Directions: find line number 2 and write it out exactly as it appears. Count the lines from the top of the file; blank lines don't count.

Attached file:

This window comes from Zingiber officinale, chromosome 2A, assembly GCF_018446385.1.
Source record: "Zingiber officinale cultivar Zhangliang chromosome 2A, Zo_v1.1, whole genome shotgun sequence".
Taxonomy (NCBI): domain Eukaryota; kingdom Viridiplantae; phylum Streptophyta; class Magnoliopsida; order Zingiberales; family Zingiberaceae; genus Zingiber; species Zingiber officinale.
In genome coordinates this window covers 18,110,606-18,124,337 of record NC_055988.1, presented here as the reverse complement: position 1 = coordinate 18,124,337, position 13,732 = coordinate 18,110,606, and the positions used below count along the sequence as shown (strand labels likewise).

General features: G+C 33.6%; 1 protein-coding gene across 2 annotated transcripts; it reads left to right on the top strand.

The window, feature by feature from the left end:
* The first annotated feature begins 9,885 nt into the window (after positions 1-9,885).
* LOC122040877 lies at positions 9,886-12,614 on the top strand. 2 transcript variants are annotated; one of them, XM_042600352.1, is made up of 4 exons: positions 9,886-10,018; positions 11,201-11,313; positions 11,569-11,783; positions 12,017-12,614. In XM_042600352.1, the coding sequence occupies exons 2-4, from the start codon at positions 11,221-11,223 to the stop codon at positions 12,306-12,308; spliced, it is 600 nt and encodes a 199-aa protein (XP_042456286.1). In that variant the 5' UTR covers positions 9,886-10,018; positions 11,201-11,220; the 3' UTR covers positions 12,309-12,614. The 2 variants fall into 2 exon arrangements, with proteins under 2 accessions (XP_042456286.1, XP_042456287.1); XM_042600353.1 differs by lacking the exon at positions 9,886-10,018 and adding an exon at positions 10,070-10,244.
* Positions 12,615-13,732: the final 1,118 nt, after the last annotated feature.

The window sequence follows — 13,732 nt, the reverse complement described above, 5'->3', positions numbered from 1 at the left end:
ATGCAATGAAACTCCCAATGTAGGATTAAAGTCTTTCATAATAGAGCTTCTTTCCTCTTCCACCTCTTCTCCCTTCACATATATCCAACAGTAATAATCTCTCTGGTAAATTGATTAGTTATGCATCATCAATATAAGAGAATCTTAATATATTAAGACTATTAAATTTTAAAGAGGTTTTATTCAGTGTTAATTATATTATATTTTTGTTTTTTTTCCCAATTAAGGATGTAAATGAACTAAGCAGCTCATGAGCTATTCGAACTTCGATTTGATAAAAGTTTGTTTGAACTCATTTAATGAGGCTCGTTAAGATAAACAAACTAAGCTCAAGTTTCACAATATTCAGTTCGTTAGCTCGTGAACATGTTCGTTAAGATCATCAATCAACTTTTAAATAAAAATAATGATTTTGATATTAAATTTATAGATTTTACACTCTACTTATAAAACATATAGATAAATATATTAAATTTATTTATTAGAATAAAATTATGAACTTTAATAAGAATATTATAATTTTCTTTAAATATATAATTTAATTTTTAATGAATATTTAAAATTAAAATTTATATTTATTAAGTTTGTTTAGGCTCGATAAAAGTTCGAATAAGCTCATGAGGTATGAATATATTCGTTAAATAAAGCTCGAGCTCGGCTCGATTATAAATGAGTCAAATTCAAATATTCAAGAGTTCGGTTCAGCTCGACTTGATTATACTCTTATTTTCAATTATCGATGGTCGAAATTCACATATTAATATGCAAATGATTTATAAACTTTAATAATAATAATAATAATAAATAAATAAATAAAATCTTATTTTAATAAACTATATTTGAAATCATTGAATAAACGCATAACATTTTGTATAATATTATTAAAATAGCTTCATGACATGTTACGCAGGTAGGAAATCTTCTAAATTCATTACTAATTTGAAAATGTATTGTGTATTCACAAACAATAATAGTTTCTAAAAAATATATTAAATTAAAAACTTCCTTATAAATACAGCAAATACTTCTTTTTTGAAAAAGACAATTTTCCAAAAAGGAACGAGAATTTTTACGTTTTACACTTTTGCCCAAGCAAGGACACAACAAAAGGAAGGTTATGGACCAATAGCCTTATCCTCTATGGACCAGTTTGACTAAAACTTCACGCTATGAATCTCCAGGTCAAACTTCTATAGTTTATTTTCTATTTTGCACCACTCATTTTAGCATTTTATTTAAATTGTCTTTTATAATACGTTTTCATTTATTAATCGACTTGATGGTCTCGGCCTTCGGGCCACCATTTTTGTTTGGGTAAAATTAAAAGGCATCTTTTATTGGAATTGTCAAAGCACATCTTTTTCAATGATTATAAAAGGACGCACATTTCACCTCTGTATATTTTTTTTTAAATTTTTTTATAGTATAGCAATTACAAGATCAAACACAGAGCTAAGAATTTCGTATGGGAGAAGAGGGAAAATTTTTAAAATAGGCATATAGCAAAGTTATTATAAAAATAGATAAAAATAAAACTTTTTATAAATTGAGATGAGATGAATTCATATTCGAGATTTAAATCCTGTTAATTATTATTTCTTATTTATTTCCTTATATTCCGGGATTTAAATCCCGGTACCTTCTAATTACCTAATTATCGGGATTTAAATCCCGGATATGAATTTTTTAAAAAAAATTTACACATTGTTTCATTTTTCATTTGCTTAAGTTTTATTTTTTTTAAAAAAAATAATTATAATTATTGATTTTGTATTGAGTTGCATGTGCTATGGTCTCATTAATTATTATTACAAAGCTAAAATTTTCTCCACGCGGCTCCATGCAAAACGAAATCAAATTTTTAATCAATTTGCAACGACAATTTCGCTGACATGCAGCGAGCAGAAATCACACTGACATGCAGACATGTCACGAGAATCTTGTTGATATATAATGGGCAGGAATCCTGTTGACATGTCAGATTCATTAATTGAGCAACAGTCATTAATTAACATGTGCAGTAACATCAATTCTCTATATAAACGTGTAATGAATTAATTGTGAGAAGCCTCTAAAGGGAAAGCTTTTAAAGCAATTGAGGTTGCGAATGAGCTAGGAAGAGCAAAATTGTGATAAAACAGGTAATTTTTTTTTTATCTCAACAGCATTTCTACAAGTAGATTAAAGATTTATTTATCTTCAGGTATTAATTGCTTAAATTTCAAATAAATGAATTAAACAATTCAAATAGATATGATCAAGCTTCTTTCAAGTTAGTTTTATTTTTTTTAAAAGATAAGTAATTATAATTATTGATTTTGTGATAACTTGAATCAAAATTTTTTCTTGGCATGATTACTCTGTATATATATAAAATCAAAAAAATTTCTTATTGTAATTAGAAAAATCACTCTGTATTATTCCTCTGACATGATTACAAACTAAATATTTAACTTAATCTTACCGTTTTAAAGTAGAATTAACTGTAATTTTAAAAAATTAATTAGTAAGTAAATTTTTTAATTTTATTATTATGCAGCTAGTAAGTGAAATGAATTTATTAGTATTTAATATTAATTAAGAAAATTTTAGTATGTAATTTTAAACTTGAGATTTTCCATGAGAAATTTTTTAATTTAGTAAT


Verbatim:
Source record: "Zingiber officinale cultivar Zhangliang chromosome 2A, Zo_v1.1, whole genome shotgun sequence".